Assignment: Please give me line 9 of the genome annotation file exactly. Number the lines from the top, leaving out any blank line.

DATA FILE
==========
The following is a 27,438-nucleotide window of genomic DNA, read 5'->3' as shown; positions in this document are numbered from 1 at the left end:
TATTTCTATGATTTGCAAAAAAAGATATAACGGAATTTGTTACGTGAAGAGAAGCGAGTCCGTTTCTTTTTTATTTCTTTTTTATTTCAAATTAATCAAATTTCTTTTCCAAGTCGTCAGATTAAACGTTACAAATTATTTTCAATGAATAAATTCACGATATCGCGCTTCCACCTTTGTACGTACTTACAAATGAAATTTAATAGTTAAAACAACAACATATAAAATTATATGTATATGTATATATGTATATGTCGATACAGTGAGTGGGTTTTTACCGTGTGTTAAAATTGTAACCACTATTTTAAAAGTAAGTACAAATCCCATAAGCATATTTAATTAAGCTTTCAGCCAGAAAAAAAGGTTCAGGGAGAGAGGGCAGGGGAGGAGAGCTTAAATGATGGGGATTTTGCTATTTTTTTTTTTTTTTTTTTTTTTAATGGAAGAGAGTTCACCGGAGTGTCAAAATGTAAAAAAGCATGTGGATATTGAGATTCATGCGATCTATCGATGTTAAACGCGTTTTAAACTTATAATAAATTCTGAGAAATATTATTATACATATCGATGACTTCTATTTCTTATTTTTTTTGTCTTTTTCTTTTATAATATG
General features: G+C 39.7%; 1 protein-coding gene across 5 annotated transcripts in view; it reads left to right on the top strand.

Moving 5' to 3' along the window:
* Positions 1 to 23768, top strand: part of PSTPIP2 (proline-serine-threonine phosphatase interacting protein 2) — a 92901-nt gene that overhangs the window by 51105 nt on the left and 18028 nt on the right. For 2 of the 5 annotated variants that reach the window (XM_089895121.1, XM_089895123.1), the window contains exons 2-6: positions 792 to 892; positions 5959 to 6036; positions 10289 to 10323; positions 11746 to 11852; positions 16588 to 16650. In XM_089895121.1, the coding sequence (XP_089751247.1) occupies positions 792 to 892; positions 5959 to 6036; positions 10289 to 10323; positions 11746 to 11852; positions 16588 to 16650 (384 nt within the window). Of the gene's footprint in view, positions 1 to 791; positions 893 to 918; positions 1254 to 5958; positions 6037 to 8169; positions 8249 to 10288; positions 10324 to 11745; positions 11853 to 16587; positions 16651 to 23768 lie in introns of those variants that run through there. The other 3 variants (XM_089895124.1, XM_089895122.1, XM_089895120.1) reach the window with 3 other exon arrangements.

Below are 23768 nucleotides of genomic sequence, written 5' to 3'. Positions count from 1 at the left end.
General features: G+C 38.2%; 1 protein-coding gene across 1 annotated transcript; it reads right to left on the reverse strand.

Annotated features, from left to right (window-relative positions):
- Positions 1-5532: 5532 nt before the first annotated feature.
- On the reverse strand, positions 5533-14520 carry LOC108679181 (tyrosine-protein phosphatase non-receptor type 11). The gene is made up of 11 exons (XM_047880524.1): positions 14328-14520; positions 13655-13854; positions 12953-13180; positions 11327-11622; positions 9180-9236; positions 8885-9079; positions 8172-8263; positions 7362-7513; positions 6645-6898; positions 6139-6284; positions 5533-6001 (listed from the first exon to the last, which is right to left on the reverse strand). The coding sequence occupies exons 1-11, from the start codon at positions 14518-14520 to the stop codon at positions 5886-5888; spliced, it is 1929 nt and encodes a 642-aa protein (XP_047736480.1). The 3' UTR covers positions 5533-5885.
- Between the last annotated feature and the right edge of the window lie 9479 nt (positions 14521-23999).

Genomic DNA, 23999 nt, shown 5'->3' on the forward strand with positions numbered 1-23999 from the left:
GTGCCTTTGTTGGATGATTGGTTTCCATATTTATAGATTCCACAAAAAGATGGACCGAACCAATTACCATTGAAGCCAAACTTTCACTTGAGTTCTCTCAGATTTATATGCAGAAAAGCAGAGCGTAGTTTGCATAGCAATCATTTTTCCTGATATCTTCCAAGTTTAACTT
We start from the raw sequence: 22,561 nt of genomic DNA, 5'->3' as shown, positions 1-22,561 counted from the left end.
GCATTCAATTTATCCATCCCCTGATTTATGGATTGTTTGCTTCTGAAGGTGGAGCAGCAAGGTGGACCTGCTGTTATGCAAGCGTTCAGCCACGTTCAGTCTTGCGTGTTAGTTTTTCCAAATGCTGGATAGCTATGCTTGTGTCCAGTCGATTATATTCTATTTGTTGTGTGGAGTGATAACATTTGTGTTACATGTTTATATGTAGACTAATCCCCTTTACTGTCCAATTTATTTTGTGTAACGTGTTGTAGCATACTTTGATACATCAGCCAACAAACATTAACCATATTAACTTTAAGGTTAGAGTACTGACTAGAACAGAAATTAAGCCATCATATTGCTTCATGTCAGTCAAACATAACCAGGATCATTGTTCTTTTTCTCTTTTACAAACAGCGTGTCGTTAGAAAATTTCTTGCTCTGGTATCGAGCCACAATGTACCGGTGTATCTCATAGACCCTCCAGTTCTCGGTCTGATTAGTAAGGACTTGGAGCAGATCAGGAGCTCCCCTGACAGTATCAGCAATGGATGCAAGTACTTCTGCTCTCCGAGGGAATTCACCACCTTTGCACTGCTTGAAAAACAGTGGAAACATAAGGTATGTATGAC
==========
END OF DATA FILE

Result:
- Positions 1-5532: 5532 nt before the first annotated feature.